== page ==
8) Accessibility

It’s vital to decide whether you want to keep all the IP you intend to outsource on servers located in the US with vendor access to the IP on only permission basis or give unlimited access to the IP for the vendor. Identify the limitations of any licensed third-party IP, if it can it be sub-licensed to a vendor or not.

9) Other influential factors

  • Project Management

 In addition to a security person to prevent security breaches, you will need a competent IT manager and in-house project manager.

  • Privilege Transition

It’s advisable to outsource your less valued IP & saving your core IP until you have developed a trusting relationship with the vendor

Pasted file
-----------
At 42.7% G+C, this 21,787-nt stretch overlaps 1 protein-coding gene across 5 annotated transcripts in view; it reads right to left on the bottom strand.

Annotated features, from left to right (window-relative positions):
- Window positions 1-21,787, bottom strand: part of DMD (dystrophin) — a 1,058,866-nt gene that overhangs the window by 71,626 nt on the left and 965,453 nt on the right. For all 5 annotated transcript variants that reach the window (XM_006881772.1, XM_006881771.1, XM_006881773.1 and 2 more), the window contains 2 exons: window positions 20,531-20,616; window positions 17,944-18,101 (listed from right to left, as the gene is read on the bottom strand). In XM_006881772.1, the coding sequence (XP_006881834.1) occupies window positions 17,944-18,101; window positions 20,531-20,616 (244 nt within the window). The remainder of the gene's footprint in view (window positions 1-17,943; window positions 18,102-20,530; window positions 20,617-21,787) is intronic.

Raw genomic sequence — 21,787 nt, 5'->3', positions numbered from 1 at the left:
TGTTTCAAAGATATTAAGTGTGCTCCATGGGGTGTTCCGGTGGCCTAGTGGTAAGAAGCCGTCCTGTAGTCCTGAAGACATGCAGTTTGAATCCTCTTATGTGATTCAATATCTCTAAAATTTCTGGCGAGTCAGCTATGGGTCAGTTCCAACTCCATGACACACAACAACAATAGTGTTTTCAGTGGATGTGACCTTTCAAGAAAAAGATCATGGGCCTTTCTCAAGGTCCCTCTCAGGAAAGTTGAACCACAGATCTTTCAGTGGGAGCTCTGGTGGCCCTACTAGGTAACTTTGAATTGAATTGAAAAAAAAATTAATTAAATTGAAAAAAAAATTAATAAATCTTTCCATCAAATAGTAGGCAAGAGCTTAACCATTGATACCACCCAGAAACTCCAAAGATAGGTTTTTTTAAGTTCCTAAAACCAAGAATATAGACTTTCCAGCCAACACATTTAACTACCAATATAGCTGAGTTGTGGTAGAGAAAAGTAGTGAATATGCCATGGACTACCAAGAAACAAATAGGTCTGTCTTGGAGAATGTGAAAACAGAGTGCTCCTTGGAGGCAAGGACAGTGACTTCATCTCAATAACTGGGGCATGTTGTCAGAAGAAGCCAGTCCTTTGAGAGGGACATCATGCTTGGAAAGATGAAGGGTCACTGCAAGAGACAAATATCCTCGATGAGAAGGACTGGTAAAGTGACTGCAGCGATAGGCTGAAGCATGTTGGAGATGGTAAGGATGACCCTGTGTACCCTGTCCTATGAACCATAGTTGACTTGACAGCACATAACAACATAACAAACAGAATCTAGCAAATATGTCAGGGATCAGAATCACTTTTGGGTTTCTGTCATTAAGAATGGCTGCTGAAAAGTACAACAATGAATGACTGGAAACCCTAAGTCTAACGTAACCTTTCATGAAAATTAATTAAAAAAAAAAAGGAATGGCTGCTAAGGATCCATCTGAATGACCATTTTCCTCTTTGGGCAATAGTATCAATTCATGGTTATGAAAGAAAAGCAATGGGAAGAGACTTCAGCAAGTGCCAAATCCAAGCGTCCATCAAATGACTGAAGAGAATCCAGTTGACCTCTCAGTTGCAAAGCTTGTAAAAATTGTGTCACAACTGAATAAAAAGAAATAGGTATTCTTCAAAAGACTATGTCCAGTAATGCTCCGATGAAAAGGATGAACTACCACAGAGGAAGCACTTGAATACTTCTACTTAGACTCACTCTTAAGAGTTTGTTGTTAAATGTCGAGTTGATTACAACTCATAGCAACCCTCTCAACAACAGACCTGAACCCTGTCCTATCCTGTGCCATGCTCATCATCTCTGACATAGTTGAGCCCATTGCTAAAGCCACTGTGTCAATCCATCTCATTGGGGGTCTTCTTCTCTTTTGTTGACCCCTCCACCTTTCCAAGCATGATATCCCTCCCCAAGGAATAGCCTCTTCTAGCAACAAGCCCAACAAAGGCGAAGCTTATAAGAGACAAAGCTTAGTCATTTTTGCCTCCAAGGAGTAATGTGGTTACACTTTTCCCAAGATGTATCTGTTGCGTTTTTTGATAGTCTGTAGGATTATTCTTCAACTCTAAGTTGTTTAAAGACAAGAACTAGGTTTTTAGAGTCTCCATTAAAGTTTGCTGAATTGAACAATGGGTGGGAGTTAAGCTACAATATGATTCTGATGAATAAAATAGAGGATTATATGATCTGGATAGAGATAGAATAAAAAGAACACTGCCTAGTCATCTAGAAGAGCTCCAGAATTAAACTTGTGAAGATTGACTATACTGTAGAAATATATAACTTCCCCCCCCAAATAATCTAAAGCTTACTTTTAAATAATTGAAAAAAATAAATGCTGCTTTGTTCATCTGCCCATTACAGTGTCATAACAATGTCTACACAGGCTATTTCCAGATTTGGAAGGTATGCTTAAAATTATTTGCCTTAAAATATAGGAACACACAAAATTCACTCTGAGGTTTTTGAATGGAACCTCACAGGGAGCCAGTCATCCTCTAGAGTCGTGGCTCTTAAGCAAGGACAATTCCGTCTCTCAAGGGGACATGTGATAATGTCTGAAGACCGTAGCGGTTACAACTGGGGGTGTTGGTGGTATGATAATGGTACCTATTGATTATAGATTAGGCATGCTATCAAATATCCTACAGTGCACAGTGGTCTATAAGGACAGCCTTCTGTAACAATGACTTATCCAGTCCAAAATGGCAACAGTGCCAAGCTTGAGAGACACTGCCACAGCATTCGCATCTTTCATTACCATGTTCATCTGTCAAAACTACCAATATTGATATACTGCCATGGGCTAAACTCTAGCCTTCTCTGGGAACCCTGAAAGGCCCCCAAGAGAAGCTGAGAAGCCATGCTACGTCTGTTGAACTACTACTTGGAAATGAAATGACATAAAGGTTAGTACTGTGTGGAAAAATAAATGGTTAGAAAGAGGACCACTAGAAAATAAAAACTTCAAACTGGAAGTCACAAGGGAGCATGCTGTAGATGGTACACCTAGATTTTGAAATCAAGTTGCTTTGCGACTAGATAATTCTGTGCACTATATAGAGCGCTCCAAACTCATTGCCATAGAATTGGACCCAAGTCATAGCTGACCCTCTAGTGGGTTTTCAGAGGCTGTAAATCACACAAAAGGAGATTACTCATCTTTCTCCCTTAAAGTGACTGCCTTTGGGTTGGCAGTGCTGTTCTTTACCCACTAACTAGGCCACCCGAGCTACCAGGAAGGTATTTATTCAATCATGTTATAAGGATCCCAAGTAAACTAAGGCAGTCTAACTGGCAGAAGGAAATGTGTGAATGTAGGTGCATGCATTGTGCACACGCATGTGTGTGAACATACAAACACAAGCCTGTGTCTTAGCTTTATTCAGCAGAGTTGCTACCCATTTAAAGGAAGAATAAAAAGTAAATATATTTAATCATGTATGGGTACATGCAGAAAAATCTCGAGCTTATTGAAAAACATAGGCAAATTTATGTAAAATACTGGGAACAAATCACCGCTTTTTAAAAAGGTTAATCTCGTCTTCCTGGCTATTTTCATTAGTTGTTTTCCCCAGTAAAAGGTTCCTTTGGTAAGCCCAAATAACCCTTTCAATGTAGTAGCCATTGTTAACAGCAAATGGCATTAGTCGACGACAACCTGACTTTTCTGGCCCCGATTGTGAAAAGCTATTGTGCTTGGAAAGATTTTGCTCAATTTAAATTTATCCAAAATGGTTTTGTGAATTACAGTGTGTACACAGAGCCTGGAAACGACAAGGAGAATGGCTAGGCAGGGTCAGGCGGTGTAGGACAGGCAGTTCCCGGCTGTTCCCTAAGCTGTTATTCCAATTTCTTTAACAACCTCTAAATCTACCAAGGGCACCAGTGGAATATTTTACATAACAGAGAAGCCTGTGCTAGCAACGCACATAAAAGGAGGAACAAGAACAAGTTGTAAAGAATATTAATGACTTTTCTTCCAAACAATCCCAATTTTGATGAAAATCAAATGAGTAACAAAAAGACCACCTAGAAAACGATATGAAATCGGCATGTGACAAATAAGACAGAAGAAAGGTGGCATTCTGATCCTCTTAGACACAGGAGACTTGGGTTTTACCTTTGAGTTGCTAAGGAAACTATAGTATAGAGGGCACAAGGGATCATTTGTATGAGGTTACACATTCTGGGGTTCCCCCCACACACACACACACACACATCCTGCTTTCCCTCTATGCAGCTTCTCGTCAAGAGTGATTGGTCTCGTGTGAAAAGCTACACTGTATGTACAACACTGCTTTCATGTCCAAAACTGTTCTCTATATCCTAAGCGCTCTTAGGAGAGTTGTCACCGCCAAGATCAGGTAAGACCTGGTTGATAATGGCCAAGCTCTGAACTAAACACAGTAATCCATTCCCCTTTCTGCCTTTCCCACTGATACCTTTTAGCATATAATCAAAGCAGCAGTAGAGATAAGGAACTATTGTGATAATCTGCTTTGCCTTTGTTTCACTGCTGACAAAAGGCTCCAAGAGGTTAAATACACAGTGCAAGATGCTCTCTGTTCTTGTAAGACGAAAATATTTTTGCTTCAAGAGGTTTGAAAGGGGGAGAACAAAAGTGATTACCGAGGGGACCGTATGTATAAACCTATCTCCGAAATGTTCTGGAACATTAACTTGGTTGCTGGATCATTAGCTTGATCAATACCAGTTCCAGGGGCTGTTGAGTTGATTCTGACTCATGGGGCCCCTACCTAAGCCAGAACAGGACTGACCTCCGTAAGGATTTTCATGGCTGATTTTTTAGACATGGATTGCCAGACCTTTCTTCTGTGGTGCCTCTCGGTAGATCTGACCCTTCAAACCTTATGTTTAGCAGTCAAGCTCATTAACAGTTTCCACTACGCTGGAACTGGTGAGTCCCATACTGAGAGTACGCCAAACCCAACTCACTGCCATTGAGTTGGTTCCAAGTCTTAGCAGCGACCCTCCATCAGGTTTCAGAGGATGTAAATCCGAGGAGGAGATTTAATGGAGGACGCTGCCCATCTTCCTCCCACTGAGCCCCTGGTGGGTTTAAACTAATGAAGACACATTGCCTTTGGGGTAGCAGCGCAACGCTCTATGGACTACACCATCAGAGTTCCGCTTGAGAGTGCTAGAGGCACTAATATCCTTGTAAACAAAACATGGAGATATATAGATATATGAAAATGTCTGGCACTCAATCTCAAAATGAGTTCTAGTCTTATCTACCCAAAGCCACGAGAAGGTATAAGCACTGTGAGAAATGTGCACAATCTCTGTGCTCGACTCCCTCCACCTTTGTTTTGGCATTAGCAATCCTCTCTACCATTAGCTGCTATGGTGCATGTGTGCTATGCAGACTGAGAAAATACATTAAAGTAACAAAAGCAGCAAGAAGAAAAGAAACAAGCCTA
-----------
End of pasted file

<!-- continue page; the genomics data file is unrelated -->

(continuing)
Challenges to Enforcement of IP Rights

  • Time and Resources 

Using the legal and administrative mechanisms for dispute resolution and enforcement of IP rights, and to deal with piracy and counterfeiting,

  •  Diverse IP law across countries

The legal framework varies significantly from one country to another with respect to the exhaustion principle applied which may be on a national, regional or international level. If you are signing a non-disclosure agreement or confidentiality agreement with a party in another country make sure your lawyer and your lawyer understand enforceability. In many cases, it will be very difficult.

(Exhaustion Principle: After a product covered by an IP right, such as by a patent right, has been sold by the IP right owner or by others with the consent of the owner, the IP right is said to be exhausted. It can no longer be exercised by the owner. This limitation is also referred to as the exhaustion doctrine or first sale doctrine.)